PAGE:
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Running your reactor http://energyfromthorium.com/forum/viewtopic.php?f=2&t=4282 
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Author:  Cyril R [ Jan 09, 2014 3:56 am ] 
Post subject:  Re: Running your reactor 
jaro wrote: It's important to note that there is a significant difference in reactor controllability when using different fuel types in reactors. For example, the delayed neutron fraction of U233 is small relative to the U235 we normally use: 0.67% versus 1.62%. It doesn't appear to be very relevant, looking at different fuel cycles' transients. Much more important is speed and magnitude of the feedback coefficients, and reactivity reserve (in case of control rod withdrawal accidents)/reactivity insertion possibilities. Quote: Besides that, there may also be important sources of delayed neutrons that do not come from fission product decay. For example, when heavy water moderator is used, we get some delayed neutrons from gamma ray hits on deuterium nuclei. MSRs should do well, with light elements like Be, F in the salt and alpha emitters directly inside this light element mixture. After some time the salt becomes a giant neutron source.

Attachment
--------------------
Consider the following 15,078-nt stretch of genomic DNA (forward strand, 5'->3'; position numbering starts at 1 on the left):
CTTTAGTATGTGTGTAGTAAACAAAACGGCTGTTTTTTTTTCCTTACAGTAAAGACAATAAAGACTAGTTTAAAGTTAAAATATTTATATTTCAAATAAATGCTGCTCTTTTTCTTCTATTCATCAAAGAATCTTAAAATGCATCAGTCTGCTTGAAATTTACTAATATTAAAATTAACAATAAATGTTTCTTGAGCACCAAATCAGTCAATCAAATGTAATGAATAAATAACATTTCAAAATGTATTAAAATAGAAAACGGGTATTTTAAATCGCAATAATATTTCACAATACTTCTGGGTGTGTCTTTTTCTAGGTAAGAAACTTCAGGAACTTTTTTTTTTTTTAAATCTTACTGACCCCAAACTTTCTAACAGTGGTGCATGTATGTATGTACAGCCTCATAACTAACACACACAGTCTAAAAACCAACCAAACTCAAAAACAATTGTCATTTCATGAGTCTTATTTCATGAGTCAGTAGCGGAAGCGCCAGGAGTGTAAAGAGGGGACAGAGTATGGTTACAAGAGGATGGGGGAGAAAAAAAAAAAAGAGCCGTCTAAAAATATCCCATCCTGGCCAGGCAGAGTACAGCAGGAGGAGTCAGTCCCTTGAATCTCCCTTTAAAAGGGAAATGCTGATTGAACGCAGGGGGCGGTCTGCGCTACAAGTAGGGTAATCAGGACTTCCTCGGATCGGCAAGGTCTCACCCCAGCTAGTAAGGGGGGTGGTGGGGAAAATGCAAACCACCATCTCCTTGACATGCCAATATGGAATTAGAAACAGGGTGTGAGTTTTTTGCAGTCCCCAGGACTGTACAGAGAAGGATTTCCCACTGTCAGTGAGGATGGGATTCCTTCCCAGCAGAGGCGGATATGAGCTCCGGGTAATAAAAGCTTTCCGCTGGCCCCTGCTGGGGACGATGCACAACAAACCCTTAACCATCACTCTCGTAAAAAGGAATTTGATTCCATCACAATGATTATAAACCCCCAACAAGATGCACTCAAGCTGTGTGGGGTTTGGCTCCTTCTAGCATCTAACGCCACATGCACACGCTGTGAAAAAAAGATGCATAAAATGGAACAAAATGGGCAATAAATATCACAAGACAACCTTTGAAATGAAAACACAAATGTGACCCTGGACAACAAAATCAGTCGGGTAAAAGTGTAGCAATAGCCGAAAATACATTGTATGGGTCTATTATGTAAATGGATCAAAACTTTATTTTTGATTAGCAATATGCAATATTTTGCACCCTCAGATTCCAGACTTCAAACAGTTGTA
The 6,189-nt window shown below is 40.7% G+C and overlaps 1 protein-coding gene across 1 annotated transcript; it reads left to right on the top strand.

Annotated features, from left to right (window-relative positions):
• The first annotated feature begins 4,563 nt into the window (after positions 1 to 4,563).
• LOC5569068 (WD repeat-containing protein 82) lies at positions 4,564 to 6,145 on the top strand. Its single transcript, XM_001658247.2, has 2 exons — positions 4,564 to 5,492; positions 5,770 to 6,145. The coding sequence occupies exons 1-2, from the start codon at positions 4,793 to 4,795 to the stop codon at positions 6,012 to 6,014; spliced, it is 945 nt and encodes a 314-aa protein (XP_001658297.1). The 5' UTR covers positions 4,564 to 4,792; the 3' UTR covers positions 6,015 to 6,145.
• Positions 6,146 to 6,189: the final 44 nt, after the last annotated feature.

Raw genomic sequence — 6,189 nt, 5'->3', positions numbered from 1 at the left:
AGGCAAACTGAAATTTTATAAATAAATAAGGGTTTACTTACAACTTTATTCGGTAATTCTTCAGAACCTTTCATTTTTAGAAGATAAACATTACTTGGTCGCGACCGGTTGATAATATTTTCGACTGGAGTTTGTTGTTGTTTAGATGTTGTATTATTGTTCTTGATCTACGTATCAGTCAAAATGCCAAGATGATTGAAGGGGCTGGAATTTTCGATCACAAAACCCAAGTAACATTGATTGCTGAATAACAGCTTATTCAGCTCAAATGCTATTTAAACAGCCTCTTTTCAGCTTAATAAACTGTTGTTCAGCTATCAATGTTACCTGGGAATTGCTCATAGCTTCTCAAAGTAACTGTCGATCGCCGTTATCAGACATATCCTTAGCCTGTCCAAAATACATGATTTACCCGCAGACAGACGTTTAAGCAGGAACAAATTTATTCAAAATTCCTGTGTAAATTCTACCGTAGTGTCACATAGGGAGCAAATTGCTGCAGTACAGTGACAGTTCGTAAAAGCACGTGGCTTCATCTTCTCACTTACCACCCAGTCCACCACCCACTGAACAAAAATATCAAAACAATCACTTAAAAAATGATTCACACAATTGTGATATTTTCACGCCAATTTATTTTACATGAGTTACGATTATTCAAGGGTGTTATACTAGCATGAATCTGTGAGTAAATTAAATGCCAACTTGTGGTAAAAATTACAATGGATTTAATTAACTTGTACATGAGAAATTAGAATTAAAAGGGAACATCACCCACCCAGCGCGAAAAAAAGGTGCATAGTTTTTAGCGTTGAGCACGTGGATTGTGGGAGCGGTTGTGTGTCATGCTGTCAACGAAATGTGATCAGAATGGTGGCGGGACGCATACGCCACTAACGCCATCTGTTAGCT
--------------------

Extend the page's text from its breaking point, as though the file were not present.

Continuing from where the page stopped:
Author:  Lars [ Jan 09, 2014 10:42 am ] 
Post subject:  Re: Running your reactor 
A larger delayed neutron fraction is a positive in the sense that we shorten the required reaction time but negative in the sense that the reactivity insertion due to flow stoppage. Which is the more challenging problem for an MSR? 
Author:  Cyril R [ Jan 09, 2014 11:13 am ] 
Post subject:  Re: Running your reactor 
Lars wrote: A larger delayed neutron fraction is a positive in the sense that we shorten the required reaction time but negative in the sense that the reactivity insertion due to flow stoppage. Which is the more challenging problem for an MSR? These should cancel out right ? 
Author:  Lars [ Jan 09, 2014 1:48 pm ] 
Post subject:  Re: Running your reactor 
The effects of a smaller delayed neutron fraction is both beneficial and harmful. Since different solutions are required for the reactivity insertion (time scale a few seconds) and normal reactivity control (time scale a millisecond) these effects don't really cancel each other out. My sense is that for control of normal reactivity Doppler effects are plenty fast and have sufficient capacity. For flow stoppage though the Doppler effects do not have sufficient capacity so we will also depend on thermal expansion. Even with thermal expansion though I suspect we don't have enough control capacity so a few neutron poison control rods held out of the core by upflowing salt will be needed to ensure we compensate for flow stoppage (due to no longer having delayed neutrons released out of core). 
Author:  Cyril R [ Jan 09, 2014 5:41 pm ] 
Post subject:  Re: Running your reactor